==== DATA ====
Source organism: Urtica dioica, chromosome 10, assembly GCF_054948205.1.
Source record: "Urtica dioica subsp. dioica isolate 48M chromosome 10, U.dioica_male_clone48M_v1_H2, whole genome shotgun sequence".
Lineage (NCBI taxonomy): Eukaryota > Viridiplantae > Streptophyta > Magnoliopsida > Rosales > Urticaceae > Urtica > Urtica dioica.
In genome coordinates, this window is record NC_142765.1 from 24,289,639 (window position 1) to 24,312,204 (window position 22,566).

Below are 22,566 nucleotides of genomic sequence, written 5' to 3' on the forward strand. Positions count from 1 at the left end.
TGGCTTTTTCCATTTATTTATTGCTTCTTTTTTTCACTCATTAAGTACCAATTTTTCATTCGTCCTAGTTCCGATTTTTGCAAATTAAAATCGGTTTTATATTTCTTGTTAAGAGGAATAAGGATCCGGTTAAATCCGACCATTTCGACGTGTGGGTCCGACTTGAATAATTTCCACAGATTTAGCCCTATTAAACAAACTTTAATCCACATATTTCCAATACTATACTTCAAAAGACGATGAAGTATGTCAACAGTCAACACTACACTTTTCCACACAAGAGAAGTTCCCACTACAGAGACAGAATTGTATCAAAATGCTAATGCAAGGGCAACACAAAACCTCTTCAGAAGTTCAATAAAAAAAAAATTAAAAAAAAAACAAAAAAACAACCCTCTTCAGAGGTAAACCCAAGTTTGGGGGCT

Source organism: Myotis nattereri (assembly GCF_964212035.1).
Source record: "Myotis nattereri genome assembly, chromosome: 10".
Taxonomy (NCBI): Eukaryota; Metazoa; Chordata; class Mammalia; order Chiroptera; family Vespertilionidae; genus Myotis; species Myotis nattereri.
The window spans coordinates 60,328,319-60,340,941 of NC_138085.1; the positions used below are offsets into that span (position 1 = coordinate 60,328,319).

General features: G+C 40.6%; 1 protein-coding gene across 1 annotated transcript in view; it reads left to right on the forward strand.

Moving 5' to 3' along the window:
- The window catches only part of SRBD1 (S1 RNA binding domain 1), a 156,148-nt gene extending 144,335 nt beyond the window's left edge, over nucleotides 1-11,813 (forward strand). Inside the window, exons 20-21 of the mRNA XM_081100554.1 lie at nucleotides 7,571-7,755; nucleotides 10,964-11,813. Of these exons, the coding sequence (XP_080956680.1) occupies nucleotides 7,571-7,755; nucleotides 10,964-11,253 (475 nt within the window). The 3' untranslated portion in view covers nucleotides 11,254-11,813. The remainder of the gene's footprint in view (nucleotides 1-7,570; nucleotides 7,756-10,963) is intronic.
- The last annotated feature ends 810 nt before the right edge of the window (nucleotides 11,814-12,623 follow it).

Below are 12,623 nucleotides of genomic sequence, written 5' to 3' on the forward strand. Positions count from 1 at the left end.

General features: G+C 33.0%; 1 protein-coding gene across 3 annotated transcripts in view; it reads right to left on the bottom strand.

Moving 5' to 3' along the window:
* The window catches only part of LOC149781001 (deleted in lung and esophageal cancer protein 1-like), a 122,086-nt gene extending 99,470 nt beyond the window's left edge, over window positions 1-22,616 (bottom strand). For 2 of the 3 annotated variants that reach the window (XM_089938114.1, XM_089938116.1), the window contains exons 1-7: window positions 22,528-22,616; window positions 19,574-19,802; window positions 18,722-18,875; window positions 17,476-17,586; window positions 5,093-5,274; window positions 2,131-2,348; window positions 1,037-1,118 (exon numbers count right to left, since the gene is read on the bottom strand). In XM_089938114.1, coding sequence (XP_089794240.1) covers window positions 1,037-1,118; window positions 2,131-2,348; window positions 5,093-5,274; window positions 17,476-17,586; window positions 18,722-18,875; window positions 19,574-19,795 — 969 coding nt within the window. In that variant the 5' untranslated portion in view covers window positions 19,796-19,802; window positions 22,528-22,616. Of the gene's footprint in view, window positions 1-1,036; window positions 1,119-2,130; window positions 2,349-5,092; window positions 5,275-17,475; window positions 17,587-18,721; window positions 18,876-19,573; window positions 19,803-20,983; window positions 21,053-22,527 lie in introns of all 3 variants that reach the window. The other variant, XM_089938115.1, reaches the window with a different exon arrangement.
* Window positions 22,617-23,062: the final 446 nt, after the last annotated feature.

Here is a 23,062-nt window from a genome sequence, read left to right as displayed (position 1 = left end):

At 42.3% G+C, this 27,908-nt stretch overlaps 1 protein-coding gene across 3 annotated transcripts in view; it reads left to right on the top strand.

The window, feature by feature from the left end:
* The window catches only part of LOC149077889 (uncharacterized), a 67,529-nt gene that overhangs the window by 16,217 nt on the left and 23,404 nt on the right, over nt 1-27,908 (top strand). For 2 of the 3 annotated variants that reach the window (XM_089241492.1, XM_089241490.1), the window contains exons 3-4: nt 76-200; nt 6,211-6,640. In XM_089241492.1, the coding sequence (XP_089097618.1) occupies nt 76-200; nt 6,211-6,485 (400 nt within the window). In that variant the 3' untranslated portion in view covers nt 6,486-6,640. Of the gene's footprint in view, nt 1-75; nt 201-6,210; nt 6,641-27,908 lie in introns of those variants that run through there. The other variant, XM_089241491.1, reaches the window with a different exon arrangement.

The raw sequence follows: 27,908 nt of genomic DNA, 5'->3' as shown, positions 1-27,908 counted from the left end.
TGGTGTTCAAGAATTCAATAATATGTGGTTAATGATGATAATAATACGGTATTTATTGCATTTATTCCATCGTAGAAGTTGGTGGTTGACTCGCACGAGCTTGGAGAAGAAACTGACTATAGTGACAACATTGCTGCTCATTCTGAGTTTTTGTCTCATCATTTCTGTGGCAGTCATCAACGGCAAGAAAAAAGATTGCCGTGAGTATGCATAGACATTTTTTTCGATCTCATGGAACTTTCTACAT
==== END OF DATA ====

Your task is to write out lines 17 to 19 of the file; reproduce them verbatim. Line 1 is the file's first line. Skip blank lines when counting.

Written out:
Moving 5' to 3' along the window:
* The window catches only part of LOC149781001 (deleted in lung and esophageal cancer protein 1-like), a 122,086-nt gene extending 99,470 nt beyond the window's left edge, over window positions 1-22,616 (bottom strand). For 2 of the 3 annotated variants that reach the window (XM_089938114.1, XM_089938116.1), the window contains exons 1-7: window positions 22,528-22,616; window positions 19,574-19,802; window positions 18,722-18,875; window positions 17,476-17,586; window positions 5,093-5,274; window positions 2,131-2,348; window positions 1,037-1,118 (exon numbers count right to left, since the gene is read on the bottom strand). In XM_089938114.1, coding sequence (XP_089794240.1) covers window positions 1,037-1,118; window positions 2,131-2,348; window positions 5,093-5,274; window positions 17,476-17,586; window positions 18,722-18,875; window positions 19,574-19,795 — 969 coding nt within the window. In that variant the 5' untranslated portion in view covers window positions 19,796-19,802; window positions 22,528-22,616. Of the gene's footprint in view, window positions 1-1,036; window positions 1,119-2,130; window positions 2,349-5,092; window positions 5,275-17,475; window positions 17,587-18,721; window positions 18,876-19,573; window positions 19,803-20,983; window positions 21,053-22,527 lie in introns of all 3 variants that reach the window. The other variant, XM_089938115.1, reaches the window with a different exon arrangement.
* Window positions 22,617-23,062: the final 446 nt, after the last annotated feature.